Ahead in the cloud

Using the cloud has emerged as a standard IT option, but true cloud-based CAD has been sniffed at in the past by the design community. Its time has come, or so believes Jon Hirschtick, founder and chairman of Onshape.

The capacity and accessibility potential of using cloud-based IT functions has been first recognised and then realised. Not so, however, with CAD. Perhaps driven by the notion that precious IP could not ever be released to the ether, engineers have at best used the cloud to share models rather than it being the place in which they actually do design.

Jon Hirschtick made his name as founder of Solidworks and is therefore no stranger to introducing disruptive technology. It was his idea to have a true cloud-based CAD system – not just a resource that people download to their individual workstations or servers, with files being zapped back and forth as different engineers work on them. The Onshape solution sits in the cloud and the model that is being worked on remains there. No software needs to be downloaded to the designers desktop. Could this be a turning point in how CAD is purchased and used?

There are, according to Hirschtick, three reasons why the time is right for CAD to exist in the cloud, and for the industry to move to offering Software as a Service (SAAS). The first of these is economics. “Who wants to spend $5,000 for software?” Hirschtick declared. “It's only in CAD that we talk about that.”

However, the upfront costs compared to the SAAS fee is just one of the economic considerations. “It’s how much you save on not having to buy special hardware, not having to pay staff to configure and install it or look after it,” said Hirschtick. “It's like electricity, you can run a generator or you can buy it from the electric company, and we think most people are better off buying it. Same with computing, cloud and software as a service, compared to the economics of the total picture of licence costs, labour and hardware. Those economics favour the cloud. But saving money is the least important of the three benefits.”

The second big benefit, claimed Hirschtick, is that productivity is much better when both the CAD software and the model being worked on is in the cloud. It means that everyone in the design team is working on the same version of the software and the same iteration of the design. There is no need to copy and send files, install updates and manage revisions.

“And the third reason is teams work together incredibly well,” said Hirschtick. “If two people work alone we can make a good design story, but if you work as a team, it's an amazing story. [Engineers] produce better results in teams. Not only do they save time, but more importantly they're more innovative when they're working together.”

Security fears

So what about the security fears of working on the cloud – are you one hack away from losing your design?

“There's the perception and the reality,” claimed Hirschtick. “The reality is that anyone who uses email is willing to put their private messages in the cloud. Most people who object to the cloud actually will see their security improve on it.”

The logic is that company servers are potentially compromised as soon as anyone connects to the internet or transfers any external or executable files. Equally, anything that leaves a building on a laptop is a potential risk.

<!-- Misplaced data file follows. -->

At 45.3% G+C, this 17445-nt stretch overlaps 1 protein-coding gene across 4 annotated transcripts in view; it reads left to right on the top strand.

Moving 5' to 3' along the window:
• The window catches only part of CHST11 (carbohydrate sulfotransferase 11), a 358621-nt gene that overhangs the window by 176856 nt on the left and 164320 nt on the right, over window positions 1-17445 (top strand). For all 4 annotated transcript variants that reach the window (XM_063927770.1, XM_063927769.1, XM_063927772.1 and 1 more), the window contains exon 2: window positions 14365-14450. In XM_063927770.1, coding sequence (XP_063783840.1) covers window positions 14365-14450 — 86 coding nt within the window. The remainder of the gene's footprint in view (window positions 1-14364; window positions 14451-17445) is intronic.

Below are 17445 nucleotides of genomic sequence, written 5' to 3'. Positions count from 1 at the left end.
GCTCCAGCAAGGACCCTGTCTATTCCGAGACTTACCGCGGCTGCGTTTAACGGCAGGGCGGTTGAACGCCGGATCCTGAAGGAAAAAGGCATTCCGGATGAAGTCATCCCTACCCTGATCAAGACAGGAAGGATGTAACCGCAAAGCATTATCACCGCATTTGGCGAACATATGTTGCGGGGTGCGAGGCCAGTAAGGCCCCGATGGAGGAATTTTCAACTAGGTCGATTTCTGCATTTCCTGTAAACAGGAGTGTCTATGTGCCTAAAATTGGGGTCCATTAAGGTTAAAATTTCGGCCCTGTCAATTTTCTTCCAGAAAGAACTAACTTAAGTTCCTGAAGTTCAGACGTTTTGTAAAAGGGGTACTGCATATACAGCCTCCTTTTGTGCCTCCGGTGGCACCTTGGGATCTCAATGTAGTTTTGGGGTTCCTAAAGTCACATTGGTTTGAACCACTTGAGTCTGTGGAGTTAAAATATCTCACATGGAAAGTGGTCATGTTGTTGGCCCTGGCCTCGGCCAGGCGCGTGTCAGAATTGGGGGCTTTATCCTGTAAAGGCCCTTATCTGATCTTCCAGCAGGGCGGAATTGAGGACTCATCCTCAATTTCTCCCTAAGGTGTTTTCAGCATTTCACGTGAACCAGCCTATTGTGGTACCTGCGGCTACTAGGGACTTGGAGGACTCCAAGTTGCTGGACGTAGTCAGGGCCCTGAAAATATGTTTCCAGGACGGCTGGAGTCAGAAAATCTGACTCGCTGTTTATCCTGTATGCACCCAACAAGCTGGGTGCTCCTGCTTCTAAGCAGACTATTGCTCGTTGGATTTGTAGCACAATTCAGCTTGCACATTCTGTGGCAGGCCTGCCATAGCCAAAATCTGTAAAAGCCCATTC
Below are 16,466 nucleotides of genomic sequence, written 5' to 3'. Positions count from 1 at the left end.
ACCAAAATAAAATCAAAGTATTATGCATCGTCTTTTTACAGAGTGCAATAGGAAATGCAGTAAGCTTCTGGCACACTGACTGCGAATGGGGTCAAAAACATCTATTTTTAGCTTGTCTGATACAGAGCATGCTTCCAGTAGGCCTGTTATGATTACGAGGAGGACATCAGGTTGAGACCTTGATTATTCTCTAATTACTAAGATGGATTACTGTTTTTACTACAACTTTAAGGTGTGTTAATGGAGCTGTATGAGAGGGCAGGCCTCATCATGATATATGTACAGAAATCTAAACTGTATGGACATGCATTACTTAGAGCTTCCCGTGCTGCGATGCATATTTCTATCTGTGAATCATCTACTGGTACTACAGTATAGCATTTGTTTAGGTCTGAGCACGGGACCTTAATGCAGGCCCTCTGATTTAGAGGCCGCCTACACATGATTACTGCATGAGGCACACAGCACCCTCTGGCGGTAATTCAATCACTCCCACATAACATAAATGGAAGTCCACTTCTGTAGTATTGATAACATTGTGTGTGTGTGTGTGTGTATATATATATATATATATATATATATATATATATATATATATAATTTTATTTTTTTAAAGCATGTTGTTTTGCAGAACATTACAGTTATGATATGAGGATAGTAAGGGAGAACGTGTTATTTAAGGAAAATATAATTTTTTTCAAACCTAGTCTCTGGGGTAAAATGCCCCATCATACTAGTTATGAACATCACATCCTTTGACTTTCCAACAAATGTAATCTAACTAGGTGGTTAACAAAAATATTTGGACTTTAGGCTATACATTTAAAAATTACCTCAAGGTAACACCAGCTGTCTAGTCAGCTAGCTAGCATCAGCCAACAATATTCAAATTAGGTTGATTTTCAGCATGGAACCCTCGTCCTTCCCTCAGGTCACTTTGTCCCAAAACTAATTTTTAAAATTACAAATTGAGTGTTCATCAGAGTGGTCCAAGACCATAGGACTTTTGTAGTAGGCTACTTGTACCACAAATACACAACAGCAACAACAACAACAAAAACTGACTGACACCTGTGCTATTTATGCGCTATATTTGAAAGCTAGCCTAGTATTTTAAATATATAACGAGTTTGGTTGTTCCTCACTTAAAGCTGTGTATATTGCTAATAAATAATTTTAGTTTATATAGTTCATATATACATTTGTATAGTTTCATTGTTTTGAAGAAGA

Hirschtick continued: “There are three types of people regarding security. Many people are not concerned. Many people are so concerned they won't talk to us. And in the middle are people who talk to us, and many of them, once they think about it, they take our view that they're way more secure than before.”

Another consideration is the uptime of the system. Onshape claims to have uptime of 99.9%, but that is only relevant if the user is online.

Hirschtick admitted: “If you have an unreliable Internet connection, we are not your choice. But to me it’s more reliable than electric power. My electricity is off more minutes in a year than my Internet, living where I do in the Boston area. The interesting thing about reliability is that we don't crash the way installed CAD does. If the Internet drops out, you're down. But traditional CAD drops out too, and drops out way more often than the Internet.”

Onshape is only three years old, releasing its full version early in 2016 and there will be more developments.

Hirschtick said: “We have more to come in areas like controlling who can do what, auditing what has been done, and managing those workflows more precisely.”

But is Onshape an anomaly or will other CAD vendors follow suit with cloud-based offerings?

“Well, clearly they're trying to,” said Hirschtick. “People are talking about new things they’ve installed and adding a browser, but those aren't solutions. If you use those tools, you install software. It’s like using CAD and DropBox.

“I'm flattered that a year ago people said, ‘it’s not important what Onshape are doing, don't worry about it,’ and now they're saying, ‘oh, we do it too - it'll be here in a couple of years’. Obviously they now seem to think what we're doing is important.”

CV - Jon Hirschtick

Hirschtick holds a Bachelors and Masters from the Massachusetts Institute of Technology (MIT), and has worked in CAD for over 30 years. He was a founder and CEO of SolidWorks, a group executive at Dassault Systemes, director of engineering at Computervision, manager at the MIT CADLab, a player and instructor on the MIT Blackjack team, and a professional magician. He serves on the Engineering Advisory Board at Boston University and as an advisor to Magic Leap and MarkForged. His hobbies include golf, 3D printing, tennis, yoga, and magic.